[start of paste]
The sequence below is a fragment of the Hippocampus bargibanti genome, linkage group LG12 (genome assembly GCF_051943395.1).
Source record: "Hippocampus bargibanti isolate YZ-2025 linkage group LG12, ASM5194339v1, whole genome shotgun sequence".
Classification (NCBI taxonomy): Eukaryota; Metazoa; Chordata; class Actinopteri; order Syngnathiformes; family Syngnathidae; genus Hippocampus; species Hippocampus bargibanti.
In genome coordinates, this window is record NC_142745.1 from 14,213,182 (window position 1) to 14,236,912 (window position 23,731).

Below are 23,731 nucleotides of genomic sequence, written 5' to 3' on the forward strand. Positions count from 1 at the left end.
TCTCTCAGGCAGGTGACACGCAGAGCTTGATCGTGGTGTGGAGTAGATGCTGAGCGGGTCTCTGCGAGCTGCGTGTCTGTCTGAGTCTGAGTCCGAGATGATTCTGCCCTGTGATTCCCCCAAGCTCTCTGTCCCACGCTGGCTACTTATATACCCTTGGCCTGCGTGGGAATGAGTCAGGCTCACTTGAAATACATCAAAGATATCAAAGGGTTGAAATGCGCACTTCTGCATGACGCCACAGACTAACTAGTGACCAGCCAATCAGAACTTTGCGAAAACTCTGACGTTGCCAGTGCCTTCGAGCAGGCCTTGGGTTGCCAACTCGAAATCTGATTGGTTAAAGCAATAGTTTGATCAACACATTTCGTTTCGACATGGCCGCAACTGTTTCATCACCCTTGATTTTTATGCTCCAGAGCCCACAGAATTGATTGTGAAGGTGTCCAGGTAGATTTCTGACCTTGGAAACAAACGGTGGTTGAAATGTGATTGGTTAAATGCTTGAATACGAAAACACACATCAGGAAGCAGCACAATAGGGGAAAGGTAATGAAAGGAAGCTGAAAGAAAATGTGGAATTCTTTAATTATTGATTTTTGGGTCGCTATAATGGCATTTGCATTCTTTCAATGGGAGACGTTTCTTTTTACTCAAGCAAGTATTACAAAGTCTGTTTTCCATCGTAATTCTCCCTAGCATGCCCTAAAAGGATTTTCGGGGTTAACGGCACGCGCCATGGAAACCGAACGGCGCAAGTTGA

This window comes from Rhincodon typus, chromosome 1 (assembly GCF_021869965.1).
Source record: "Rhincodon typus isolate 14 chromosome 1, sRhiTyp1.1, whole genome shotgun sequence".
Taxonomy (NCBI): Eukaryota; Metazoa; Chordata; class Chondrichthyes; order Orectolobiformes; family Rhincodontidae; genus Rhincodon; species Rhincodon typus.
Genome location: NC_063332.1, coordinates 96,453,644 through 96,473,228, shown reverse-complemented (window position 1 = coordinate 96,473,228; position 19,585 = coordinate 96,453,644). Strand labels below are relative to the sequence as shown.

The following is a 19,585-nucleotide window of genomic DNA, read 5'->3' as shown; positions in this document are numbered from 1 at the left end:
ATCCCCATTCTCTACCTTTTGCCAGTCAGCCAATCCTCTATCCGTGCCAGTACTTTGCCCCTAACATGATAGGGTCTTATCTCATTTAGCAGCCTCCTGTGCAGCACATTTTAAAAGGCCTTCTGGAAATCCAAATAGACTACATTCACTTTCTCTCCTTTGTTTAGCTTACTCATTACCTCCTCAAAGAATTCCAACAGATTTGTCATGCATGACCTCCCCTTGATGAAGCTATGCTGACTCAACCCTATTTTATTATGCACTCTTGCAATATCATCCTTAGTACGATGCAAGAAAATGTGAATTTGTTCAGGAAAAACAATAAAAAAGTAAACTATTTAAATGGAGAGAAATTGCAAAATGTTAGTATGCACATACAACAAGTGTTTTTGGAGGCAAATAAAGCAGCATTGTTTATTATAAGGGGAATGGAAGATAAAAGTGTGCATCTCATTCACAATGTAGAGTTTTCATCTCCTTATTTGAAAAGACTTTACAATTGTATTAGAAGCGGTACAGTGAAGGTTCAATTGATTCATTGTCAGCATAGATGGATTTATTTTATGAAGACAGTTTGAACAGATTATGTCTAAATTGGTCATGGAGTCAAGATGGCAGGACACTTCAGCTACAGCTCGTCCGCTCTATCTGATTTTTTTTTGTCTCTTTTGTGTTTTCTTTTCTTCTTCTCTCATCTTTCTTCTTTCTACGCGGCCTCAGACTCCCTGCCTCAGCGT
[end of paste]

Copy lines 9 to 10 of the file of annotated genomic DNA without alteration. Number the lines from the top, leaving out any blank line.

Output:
Taxonomy (NCBI): Eukaryota; Metazoa; Chordata; class Chondrichthyes; order Orectolobiformes; family Rhincodontidae; genus Rhincodon; species Rhincodon typus.
Genome location: NC_063332.1, coordinates 96,453,644 through 96,473,228, shown reverse-complemented (window position 1 = coordinate 96,473,228; position 19,585 = coordinate 96,453,644). Strand labels below are relative to the sequence as shown.